I breathe a sigh of relief when the meal is finally done. I make sure that Mynar is not going in the same direction as father and Alys, before I go to my own rooms, to pretend to sleep, and wait for the dawn.
Breakfast is with mother, at her summoning. Mynar is with her also, still glaring at everyone in sight except mother.
“Stop that,” mother instructs him, “It’s not helping.”
“I have been considering,” she continues as Mynar tries without noticeable success to put a more pleasant look on his face. “This last week, Alys has been with Nayan constantly. I would have expected her to have wanted to go with Ekal and Nayan, instead of just wishing them an enjoyable ride. I believe Leum is right, and Nayan is enchanted. But does the spell that enchants him have to be cast on him? Wouldn’t it have been easier for Alys to have cast the spell on herself—making herself to be everything that Nayan desires?”
I am silent; I have no answers. Mynar stops glowering and looks as if he is trying to think.
“We can try and trick her into the shrine,” he finally suggests, “perhaps if she doesn’t know where she is going…”
“Or I can just drag her,” I suggest.
“If it doesn’t work,” Mynar objects, “Father will be angry at your manhandling her.”
“I don’t care.”
“Adava,” mother chides me, “It has been hard on Nayan, harder than on me, for I have at least the memory of love. He never had the chance.”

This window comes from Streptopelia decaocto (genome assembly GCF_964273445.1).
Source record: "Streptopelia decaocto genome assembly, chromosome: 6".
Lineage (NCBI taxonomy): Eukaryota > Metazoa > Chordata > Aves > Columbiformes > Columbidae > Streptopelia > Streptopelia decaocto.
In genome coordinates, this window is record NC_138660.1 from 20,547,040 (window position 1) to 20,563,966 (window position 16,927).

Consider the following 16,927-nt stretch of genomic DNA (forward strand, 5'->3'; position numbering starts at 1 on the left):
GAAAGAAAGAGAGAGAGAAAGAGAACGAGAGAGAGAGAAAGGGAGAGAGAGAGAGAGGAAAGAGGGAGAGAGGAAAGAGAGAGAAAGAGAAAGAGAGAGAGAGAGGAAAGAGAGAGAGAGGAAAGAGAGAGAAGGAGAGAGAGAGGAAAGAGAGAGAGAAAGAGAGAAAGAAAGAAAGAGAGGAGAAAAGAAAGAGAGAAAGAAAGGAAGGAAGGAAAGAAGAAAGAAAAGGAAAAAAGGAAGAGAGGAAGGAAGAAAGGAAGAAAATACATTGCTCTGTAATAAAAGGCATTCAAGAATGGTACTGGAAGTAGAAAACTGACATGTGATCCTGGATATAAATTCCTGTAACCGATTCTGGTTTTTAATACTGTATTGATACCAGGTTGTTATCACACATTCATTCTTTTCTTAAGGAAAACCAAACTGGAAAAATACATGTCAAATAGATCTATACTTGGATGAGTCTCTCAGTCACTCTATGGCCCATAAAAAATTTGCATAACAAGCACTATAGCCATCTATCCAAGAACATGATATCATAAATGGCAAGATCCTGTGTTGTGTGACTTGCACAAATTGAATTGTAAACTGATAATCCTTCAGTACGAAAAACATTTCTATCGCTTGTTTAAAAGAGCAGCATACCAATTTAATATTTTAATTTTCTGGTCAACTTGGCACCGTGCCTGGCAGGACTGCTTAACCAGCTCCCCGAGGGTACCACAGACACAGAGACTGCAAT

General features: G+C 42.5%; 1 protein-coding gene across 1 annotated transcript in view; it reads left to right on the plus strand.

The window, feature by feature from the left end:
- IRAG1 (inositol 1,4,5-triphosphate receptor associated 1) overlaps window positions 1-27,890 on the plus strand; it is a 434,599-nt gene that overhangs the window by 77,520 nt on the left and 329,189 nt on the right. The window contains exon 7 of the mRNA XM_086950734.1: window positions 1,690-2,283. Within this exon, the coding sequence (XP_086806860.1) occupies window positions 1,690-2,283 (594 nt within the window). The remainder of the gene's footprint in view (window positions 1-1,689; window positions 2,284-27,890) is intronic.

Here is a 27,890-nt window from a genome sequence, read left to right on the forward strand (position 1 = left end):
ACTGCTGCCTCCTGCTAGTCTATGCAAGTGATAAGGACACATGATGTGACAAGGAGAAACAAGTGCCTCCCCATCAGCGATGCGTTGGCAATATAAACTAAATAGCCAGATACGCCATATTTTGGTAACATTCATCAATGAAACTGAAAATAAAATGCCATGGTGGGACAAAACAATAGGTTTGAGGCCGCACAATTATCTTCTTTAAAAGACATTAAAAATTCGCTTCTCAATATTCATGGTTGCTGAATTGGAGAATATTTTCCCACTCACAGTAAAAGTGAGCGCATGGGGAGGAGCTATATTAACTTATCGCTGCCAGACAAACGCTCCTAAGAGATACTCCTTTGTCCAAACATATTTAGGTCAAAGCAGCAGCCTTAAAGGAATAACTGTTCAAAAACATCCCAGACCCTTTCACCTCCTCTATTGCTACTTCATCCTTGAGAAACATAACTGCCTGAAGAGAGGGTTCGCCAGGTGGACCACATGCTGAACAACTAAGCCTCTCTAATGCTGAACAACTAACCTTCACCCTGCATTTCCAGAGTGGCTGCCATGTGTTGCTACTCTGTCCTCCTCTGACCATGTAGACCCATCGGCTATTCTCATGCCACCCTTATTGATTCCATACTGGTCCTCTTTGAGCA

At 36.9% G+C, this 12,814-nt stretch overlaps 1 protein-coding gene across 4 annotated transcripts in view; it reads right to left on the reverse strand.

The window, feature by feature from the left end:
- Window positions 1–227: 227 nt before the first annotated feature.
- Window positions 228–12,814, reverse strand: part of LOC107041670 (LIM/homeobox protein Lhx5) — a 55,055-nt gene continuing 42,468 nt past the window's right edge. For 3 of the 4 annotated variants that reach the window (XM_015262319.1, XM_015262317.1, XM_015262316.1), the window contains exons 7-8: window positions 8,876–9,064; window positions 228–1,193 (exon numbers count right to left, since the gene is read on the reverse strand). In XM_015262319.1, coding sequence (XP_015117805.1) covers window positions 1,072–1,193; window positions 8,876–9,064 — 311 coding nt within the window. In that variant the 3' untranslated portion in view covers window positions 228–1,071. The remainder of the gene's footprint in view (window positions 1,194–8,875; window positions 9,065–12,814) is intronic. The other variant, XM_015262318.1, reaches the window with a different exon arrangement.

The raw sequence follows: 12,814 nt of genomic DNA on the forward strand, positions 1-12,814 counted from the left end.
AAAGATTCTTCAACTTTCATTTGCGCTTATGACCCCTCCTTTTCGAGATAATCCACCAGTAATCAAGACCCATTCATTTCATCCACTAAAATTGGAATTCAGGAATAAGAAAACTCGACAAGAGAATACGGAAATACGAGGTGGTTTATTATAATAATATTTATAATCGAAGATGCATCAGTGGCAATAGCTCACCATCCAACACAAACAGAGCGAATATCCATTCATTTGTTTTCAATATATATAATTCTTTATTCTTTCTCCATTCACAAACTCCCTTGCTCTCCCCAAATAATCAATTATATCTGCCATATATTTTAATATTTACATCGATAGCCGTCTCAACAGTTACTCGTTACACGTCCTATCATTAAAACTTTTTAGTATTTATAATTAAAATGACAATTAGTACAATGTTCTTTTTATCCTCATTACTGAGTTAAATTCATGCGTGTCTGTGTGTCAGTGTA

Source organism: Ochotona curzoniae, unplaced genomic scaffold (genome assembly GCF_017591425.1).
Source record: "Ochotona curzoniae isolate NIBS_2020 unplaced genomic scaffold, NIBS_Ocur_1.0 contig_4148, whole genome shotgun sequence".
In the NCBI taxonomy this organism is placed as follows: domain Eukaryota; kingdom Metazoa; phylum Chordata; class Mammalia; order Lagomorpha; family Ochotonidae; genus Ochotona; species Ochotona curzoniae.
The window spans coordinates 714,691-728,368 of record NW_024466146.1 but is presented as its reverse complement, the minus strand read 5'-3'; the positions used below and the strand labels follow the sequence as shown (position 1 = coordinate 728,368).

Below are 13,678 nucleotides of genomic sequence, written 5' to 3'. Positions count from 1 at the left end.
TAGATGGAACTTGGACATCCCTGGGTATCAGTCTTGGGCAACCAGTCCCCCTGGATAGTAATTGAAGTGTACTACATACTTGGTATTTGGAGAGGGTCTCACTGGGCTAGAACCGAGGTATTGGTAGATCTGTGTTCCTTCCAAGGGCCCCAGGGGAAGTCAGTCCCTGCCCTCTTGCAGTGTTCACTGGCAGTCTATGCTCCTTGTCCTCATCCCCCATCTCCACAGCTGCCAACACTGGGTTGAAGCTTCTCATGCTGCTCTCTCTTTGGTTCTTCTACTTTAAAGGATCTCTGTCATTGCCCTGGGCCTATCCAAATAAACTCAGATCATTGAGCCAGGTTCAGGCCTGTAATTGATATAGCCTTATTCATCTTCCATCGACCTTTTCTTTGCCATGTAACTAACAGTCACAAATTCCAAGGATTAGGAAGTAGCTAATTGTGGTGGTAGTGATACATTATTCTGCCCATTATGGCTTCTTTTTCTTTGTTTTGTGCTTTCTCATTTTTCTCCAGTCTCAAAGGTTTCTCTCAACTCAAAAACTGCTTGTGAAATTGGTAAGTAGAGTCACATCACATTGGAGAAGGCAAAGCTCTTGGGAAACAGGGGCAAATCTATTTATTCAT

My mind wanders down a side path. He is always ‘father’ to Mynar and me, and ‘king’ to everyone else, only mother uses ‘Nayan’. And it is the same for mother; only father calls her ‘Mislei’. I force any feeling of sympathy away, to think about later.
“Things cannot continue as they are,” I finally remind her. “And if it doesn’t work,” I tell Mynar, “Then I will tie her to a horse and head north. You can light the beacon spires to signal me when father is freed.” I refused to say ‘if’.
“He will try to follow you.”
“And you will have to stop him.”
“I will demand your father’s attendance this afternoon, and I will keep him busy with recriminations and tears.” Mother uses her determined tone, so we do not suggest she leave it to us.
I go, leaving Mynar to finish planning with mother. I have things to do.